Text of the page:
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A Biography of the Pixel

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The pixel as the organizing principle of all pictures, from cave paintings to Toy Story. The Great Digital Convergence of all media types into one universal digital medium occurred, with little fanfare, at the recent turn of the millennium. The bit became the universal medium, and the pixel--a particular packaging of bits--conquered the world. Henceforward, nearly every pic The pixel as the organizing principle of all pictures, from cave paintings to Toy Story. The Great Digital Convergence of all media types into one universal digital medium occurred, with little fanfare, at the recent turn of the millennium. The bit became the universal medium, and the pixel--a particular packaging of bits--conquered the world. Henceforward, nearly every picture in the world would be composed of pixels--cell phone pictures, app interfaces, Mars Rover transmissions, book illustrations, videogames. In A Biography of the Pixel, Pixar cofounder Alvy Ray Smith argues that the pixel is the organizing principle of most modern media, and he presents a few simple but profound ideas that unify the dazzling varieties of digital image making. Smith's story of the pixel's development begins with Fourier waves, proceeds through Turing machines, and ends with the first digital movies from Pixar, DreamWorks, and Blue Sky. Today, almost all the pictures we encounter are digital--mediated by the pixel and irretrievably separated from their media; museums and kindergartens are two of the last outposts of the analog. Smith explains, engagingly and accessibly, how pictures composed of invisible stuff become visible--that is, how digital pixels convert to analog display elements. Taking the special case of digital movies to represent all of Digital Light (his term for pictures constructed of pixels), and drawing on his decades of work in the field, Smith approaches his subject from multiple angles--art, technology, entertainment, business, and history. A Biography of the Pixel is essential reading for anyone who has watched a video on a cell phone, played a videogame, or seen a movie. 400 pages of annotations, prepared by the author and available online, provide an invaluable resource for readers.


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The pixel as the organizing principle of all pictures, from cave paintings to Toy Story. The Great Digital Convergence of all media types into one universal digital medium occurred, with little fanfare, at the recent turn of the millennium. The bit became the universal medium, and the pixel--a particular packaging of bits--conquered the world. Henceforward, nearly every pic The pixel as the organizing principle of all pictures, from cave paintings to Toy Story. The Great Digital Convergence of all media types into one universal digital medium occurred, with little fanfare, at the recent turn of the millennium. The bit became the universal medium, and the pixel--a particular packaging of bits--conquered the world. Henceforward, nearly every picture in the world would be composed of pixels--cell phone pictures, app interfaces, Mars Rover transmissions, book illustrations, videogames. In A Biography of the Pixel, Pixar cofounder Alvy Ray Smith argues that the pixel is the organizing principle of most modern media, and he presents a few simple but profound ideas that unify the dazzling varieties of digital image making. Smith's story of the pixel's development begins with Fourier waves, proceeds through Turing machines, and ends with the first digital movies from Pixar, DreamWorks, and Blue Sky. Today, almost all the pictures we encounter are digital--mediated by the pixel and irretrievably separated from their media; museums and kindergartens are two of the last outposts of the analog. Smith explains, engagingly and accessibly, how pictures composed of invisible stuff become visible--that is, how digital pixels convert to analog display elements. Taking the special case of digital movies to represent all of Digital Light (his term for pictures constructed of pixels), and drawing on his decades of work in the field, Smith approaches his subject from multiple angles--art, technology, entertainment, business, and history. A Biography of the Pixel is essential reading for anyone who has watched a video on a cell phone, played a videogame, or seen a movie. 400 pages of annotations, prepared by the author and available online, provide an invaluable resource for readers.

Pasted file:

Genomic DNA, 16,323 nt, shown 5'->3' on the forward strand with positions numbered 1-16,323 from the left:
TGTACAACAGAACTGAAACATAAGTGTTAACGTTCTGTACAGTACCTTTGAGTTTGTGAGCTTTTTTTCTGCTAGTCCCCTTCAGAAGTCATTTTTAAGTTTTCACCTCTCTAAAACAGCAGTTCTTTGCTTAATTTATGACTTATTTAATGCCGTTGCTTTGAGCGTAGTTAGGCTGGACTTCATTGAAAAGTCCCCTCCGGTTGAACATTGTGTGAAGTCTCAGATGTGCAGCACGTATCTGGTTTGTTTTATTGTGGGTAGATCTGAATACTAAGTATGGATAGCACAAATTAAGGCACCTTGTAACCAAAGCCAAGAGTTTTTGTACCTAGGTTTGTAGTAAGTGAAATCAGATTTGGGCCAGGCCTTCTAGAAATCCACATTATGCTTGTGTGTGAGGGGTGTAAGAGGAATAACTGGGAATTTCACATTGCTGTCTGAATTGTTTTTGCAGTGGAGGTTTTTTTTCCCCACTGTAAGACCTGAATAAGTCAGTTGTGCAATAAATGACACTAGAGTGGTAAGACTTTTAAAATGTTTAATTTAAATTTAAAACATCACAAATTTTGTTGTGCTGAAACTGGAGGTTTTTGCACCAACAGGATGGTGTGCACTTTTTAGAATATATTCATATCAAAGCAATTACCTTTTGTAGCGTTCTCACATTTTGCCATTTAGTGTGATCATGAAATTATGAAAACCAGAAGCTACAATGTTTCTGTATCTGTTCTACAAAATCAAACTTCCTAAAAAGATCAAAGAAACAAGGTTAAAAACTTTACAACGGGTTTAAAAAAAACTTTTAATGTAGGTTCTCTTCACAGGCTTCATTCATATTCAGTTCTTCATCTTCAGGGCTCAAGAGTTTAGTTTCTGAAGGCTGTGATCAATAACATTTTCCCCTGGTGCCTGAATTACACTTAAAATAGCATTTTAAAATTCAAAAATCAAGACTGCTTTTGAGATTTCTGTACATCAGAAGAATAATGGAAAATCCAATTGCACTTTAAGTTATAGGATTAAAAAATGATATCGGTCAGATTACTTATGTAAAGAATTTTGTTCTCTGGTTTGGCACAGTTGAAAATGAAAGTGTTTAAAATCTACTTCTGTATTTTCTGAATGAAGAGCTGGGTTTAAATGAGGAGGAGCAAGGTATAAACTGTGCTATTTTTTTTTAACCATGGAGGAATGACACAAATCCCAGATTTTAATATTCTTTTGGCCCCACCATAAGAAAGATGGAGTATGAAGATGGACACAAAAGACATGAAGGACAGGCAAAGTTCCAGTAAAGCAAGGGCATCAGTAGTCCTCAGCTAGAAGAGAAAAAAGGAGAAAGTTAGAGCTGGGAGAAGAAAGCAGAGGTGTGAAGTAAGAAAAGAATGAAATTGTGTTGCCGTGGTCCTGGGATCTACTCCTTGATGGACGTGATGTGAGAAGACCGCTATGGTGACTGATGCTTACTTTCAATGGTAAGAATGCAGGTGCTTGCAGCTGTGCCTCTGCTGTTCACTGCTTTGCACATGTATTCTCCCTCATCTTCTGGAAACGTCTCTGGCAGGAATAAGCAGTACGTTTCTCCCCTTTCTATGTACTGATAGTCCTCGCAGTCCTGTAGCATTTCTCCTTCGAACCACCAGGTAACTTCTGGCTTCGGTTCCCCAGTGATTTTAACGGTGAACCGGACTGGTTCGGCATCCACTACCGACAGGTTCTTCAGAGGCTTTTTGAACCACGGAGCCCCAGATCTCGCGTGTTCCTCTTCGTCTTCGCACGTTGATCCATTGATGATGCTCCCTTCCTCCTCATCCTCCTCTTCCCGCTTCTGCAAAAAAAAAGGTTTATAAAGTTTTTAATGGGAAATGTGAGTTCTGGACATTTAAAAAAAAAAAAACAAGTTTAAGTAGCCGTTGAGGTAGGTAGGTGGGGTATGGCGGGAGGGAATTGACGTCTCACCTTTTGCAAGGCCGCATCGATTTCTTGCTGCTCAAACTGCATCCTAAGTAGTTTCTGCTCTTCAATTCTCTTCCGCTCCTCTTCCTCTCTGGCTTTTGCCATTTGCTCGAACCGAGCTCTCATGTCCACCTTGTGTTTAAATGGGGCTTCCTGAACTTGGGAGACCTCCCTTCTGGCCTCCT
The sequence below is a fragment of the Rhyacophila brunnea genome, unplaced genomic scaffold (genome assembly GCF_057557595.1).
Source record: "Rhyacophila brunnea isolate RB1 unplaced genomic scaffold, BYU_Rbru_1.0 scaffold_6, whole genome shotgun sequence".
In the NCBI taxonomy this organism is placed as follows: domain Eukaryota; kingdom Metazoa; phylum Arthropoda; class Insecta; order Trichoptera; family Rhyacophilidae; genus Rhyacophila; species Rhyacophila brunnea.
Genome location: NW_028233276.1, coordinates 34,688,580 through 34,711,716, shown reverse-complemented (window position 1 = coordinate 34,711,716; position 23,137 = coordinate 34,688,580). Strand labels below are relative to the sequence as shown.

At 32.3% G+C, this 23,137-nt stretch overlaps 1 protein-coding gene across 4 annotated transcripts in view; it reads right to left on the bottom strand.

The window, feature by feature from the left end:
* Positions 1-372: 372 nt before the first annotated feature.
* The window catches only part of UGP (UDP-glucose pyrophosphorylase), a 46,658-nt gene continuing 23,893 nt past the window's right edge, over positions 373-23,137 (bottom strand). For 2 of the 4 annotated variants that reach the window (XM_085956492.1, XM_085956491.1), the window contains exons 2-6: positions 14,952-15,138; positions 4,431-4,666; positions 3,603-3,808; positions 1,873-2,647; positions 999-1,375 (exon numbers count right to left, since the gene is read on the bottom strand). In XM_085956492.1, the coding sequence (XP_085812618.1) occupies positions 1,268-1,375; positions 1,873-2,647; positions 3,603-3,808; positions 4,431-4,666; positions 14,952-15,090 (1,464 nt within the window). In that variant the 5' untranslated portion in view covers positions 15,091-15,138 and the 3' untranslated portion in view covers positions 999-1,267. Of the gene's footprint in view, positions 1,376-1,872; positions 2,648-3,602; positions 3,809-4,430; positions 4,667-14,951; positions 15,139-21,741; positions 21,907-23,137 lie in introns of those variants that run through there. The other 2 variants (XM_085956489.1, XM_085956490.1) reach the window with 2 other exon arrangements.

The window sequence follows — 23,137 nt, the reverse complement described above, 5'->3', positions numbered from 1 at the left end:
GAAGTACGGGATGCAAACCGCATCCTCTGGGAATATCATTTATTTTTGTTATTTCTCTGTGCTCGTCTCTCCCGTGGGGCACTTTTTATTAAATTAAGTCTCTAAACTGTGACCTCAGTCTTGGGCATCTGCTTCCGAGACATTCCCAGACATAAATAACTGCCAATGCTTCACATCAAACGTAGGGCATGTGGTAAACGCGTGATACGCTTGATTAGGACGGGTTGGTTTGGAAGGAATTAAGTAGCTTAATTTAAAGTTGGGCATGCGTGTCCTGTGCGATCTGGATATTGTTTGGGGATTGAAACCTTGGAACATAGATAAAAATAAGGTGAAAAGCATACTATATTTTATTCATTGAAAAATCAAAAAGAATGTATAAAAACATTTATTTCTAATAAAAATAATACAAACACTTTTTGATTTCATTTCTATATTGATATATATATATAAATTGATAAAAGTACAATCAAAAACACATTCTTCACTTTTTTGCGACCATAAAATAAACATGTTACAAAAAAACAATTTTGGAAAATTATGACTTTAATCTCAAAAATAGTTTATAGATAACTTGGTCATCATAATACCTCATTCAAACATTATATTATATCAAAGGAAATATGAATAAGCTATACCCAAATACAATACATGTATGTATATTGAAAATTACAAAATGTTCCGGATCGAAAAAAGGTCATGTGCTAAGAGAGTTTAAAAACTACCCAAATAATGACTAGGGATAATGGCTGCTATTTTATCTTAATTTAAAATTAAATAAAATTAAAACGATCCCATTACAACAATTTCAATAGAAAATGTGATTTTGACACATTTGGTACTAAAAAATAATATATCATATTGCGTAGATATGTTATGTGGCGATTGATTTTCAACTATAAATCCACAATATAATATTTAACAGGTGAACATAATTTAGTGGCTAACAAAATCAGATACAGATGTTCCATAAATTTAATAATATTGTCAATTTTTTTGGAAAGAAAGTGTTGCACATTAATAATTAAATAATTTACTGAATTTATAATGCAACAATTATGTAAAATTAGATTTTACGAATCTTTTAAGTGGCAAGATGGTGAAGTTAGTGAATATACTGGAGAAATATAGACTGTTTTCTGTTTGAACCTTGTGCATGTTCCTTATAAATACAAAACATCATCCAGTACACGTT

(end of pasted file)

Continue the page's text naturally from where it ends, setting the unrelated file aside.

30 review for A Biography of the Pixel

  1. 5 out of 5

    Kam Yung Soh